Our chips-loving Frenchman Seby was dying to try the famous poutine when we visited Montreal. And he wasn't disappointed. After a night out exploring the gay scene of Montreal, this gravy-cheese-curd-fries concoction is the perfect hangover food your body needs!
Over the past few centuries, Montreal has experienced many culinary influences as a result of the large waves of immigration, particularly from Europe and Asia. These have all merged together to form a pretty unique set of delicious bucket list items to try. These are our 10 favourite gay friendly restaurants in Montreal, which we tried, loved and think everyone should check out when they visit.
What we cover in this guide
Le Saloon Bis
This is one of the best gay brunch spots in Montreal in our opinion, and the place for fresh faces to the city to try a Bloody Caesar cocktail.
The Bloody Caesar is Canada's famous cocktail, similar to the Bloody Mary but infused with clam broth. It tastes a lot better than it sounds!
This Canadian cocktail was invented at the Westin Hotel in Calgary in 1969 and has since spread massively in popularity across the entire country. A typical Bloody Caesar contains vodka mixed with clam-infused tomato juice (Clamato), lime, hot sauce and Worcestershire sauce.
One of the tastiest Bloody Caesar cocktails we tried is the Saloon César at Le Saloon Bistro Bar in the Gay Village, which is made with lemon-flavoured vodka, fresh basil, balsamic reduction, olives and cherry tomatoes. Definitely, our favourite way to quench all that thirst caused by eating all the smoked meat at Schwartz's.
Le Saloon Bis is open every day, from 11.30am on weekdays and from 10am on weekends. They close at 10pm Sunday-Thursday and at 11.30pm on Friday/Saturday nights. You can find the Saloon at 1333 Ste-Catherine East.
Montreal smoked meat is similar to the New York pastrami. It is made by salting and curing a beef brisket with spices, which is then left for a week to absorb the flavours, after which it is hot smoked to cook through, then steamed to completion.
It was introduced to Montreal via the wave of Eastern European Jewish immigrants in the late 1800s and early 1900s. Schwartz's is the most popular deli in Montreal, established in 1928 by Reuben Schwartz, a Jewish immigrant from Romania.
Schwartz's Deli has become an institution in Montreal, so famous that it always has long queues outside. Tip: if you're just 1 or 2 persons, you'll get called in quicker than larger parties, thereby skipping the bulk of the queue.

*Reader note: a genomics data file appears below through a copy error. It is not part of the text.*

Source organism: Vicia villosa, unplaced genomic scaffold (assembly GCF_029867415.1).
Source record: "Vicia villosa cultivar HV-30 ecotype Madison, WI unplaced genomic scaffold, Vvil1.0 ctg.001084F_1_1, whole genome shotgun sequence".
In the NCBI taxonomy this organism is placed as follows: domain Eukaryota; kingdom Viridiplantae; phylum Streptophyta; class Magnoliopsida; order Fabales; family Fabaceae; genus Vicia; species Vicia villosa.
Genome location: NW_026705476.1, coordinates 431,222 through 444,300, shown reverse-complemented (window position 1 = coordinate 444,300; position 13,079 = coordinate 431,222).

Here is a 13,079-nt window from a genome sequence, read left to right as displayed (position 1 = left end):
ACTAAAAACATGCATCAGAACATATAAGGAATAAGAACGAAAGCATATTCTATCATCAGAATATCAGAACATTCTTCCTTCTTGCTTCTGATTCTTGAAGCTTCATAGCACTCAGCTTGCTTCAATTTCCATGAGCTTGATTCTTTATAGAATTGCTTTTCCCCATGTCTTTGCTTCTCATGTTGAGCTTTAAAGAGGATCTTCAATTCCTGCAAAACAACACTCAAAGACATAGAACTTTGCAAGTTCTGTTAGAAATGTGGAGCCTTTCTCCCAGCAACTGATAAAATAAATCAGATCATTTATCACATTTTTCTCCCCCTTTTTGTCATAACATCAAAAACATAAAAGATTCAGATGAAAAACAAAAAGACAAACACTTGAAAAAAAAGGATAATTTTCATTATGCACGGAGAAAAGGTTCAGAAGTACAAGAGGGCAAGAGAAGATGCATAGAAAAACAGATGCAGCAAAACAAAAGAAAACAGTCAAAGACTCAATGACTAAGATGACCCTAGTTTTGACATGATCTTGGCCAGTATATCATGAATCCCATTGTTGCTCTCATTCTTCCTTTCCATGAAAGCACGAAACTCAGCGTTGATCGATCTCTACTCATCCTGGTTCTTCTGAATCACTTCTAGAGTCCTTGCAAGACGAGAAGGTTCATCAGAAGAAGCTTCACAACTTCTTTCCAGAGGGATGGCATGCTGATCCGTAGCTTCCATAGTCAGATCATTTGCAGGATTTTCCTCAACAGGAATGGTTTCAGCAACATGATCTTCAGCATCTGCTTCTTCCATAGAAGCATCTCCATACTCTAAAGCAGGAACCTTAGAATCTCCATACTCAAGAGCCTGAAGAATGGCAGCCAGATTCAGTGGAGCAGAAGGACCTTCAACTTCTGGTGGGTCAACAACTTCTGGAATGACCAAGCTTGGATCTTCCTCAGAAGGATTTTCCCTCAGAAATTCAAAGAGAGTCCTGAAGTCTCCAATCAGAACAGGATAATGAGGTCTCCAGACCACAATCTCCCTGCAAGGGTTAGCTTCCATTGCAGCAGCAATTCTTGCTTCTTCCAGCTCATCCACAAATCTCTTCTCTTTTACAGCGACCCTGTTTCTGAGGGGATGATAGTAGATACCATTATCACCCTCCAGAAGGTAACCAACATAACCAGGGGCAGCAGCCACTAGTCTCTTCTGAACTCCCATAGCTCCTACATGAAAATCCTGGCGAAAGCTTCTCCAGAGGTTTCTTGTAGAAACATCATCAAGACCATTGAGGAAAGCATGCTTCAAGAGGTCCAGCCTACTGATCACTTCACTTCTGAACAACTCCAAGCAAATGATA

We came here and tried the classic smoked meat, which is served with bread and pickles. It's really tasty, definitely worth the wait, but you'll be drinking lots of water afterwards. What makes it even more awesome – in 2012, Celine Dion became a part-owner of Schwartz's as she helped keep it alive when it was facing financial difficulties caused by the recession.
Look for Schwartz's at 3895 St Laurent Boulevard. They're open every day from 8am, 'til 12.30pm on weeknights, until 1.30am on Friday nights and until 2.30am on Saturday nights – perfect for the late-night munchies!
Au Pied de Cochon
For most Canadians, poutine is considered their national food and certainly the signature dish of Quebec. It is thought to have originated in 1957 at a restaurant called Le Lutin Qui Rit in Warwick, Quebec after a customer asked the owner, Fernand Lachance, to mix in cheese curd with his fries. The confused owner obliged, but in doing so remarked:
“Ça va faire une maudite poutine!”
(“That's going to make a dreadful mess!”)
The gravy was added later, and voila, one of Canada's most iconic dishes was born!
The French influence in Montreal has taken this even further to create an even more unique take of poutine, particularly at the Au Pied de Cochon restaurant. Here, you can order foie gras (duck fat) poutine, where the duck fat is used to make the gravy, as well as the fries, then the finished poutine is served with a generous portion of foie gras.